Rural Missouri Magazine
A new wind blowing
Cooperation brings renewable energy to northwest Missouri

by Bob McEowen

Employees watch as blades are lifted into place on Missouri’s first commercial wind turbine. The Bluegrass Ridge project includes 27 wind turbines, each capable of producing 2.1 megawatts of power. All of the power from the project will be sold through Associated Electric Cooperative, though energy from three of the turbines is earmarked for the city of Columbia.

It was inevitable that Tom Carnahan would be compared to Don Quixote, the delusional knight of the 1965 Broadway musical “Man of La Mancha.” Like the play’s protagonist, Carnahan was initially dismissed as tilting at windmills when he set about bringing commercial wind energy to Missouri.

“I like to use the Don Quixote comparison because when I first started talking about this, most people thought I was crazy,” Carnahan says.

“I was calling everyone and talking to anyone who would return my phone calls. They said I could never get it done,” says the son of the late- Missouri Gov. Mel Carnahan and U.S. Sen. Jean Carnahan. (Carnahan’s political family also includes brother Russ, a U.S. congressman, and sister Robin, Missouri’s Secretary of State.)

The 27 wind turbines currently being installed near King City are proof that Carnahan’s mission was not so quixotic after all. In fact, the 56-megawatt Bluegrass Ridge Wind Farm, scheduled to be operational by January, is the first of three Missouri wind energy projects announced by Carnahan’s Wind Capital Group, John Deere Wind Energy and Associated Electric Cooperative.

The two other wind farms, located near Rockport and Conception, will bring Missouri’s total wind generation capacity to more than 150 megawatts and, theoretically, could provide electricity to more than 45,000 homes.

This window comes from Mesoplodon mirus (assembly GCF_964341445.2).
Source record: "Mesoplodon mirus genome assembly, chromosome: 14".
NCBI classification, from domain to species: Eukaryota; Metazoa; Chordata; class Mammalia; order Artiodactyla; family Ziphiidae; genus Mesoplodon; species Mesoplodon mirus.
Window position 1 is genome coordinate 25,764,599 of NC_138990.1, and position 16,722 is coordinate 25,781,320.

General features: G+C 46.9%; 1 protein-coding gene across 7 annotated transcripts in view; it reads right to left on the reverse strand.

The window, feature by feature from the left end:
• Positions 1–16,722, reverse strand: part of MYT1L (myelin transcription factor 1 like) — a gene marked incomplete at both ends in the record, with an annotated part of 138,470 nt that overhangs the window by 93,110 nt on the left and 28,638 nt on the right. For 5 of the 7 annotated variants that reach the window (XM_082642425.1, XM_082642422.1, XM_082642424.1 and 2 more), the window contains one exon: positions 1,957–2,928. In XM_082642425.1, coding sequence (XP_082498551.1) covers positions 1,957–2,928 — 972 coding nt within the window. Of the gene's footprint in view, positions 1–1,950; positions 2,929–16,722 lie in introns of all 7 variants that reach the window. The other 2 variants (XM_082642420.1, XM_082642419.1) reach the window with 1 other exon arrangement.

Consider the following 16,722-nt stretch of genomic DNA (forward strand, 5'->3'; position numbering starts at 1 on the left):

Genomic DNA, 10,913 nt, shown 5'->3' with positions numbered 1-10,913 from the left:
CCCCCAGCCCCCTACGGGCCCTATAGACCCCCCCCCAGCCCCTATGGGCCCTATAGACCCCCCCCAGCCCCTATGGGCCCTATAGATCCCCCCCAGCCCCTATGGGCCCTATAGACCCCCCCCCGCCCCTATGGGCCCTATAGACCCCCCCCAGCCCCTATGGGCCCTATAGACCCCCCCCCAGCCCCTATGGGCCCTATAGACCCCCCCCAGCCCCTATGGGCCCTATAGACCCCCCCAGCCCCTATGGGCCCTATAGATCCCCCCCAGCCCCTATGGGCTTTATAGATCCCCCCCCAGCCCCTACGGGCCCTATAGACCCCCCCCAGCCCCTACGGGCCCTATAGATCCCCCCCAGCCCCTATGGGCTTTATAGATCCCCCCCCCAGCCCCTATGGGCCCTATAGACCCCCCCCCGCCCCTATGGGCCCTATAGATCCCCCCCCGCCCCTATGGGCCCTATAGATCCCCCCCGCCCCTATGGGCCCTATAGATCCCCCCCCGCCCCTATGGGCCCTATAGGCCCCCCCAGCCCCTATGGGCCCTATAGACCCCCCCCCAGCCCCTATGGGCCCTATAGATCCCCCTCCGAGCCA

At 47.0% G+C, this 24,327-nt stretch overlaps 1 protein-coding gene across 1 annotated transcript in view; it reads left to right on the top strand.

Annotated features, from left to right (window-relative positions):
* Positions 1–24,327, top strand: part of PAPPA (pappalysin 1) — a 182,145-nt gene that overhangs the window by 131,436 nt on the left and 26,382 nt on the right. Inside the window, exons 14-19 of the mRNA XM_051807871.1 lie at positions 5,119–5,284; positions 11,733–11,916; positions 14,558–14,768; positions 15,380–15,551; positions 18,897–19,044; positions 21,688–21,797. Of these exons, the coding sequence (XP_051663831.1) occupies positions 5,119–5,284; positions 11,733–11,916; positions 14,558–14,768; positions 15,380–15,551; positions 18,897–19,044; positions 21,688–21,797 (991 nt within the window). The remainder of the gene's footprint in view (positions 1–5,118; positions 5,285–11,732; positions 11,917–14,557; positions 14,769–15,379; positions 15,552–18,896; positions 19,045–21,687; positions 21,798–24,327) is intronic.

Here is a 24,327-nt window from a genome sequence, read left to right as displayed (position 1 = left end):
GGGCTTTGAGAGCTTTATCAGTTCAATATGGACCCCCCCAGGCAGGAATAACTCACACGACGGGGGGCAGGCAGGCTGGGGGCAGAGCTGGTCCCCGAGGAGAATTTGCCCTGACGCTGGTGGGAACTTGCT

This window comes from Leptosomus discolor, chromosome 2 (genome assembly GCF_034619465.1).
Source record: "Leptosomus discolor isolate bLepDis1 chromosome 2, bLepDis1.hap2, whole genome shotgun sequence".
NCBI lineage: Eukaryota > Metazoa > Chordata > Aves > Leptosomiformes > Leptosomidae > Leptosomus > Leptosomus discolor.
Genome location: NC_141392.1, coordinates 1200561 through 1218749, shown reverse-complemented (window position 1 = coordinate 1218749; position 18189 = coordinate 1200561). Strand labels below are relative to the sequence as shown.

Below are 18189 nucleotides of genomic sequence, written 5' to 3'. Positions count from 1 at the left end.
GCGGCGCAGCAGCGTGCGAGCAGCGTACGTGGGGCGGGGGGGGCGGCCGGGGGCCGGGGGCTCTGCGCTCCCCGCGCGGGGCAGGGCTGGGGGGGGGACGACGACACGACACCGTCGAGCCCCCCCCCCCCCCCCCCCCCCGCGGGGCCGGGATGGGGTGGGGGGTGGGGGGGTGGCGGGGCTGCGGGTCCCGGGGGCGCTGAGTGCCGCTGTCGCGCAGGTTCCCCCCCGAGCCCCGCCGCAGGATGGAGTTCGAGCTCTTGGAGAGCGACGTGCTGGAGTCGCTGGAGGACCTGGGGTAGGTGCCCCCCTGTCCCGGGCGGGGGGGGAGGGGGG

For the next 20 years, all of the power produced by the state’s first commercial wind farms will be purchased by Associated Electric Cooperative, which supplies energy to local electric co-ops in Missouri, as well as parts of Iowa and Oklahoma.

Workers prepare the giant generating unit, called a nacelle, for lift onto a 260-foot-tall tower. The turbines being installed near King City are engineered in Europe and assembled in Indian. Suzlon, the manufacturer of the turbines, has announced a new U.S. facility, which will produce turbine blades.

The Suzlon S-88 turbines being erected near King City are among the largest and most powerful in America. Each with a generating capacity of 2.1 megawatts, these turbines will rise nearly 260 feet into the Gentry County skyline. With three 140-foot- long blades, the rotor diameter of each turbine is 289 feet, nearly the length of a football field.

Sixteen turbines are expected to be operational in Janu-ary with the remainder to follow soon after. The two additional wind farms planned for northwest Missouri are expected to be completed by the end of 2007.

The sight of all these glistening white turbines is the direct result of Carnahan’s determination.

“As a lifelong Missouri resident, and growing up on a farm in rural Missouri, this was kind of a labor of love,” Carnahan says. “I saw that we were being left behind by our neighboring states. We had wind projects in Kansas, Iowa, Illinois and Oklahoma and none in Missouri.

Tom Carnahan announced plans for a third Missouri wind farm during a tour of the Bluegrass Ridge project held for lawmakers, community leaders and the press.

“I just knew that the wind didn’t realize there was a state border up there,” he says. “Surely it must come across into Missouri.”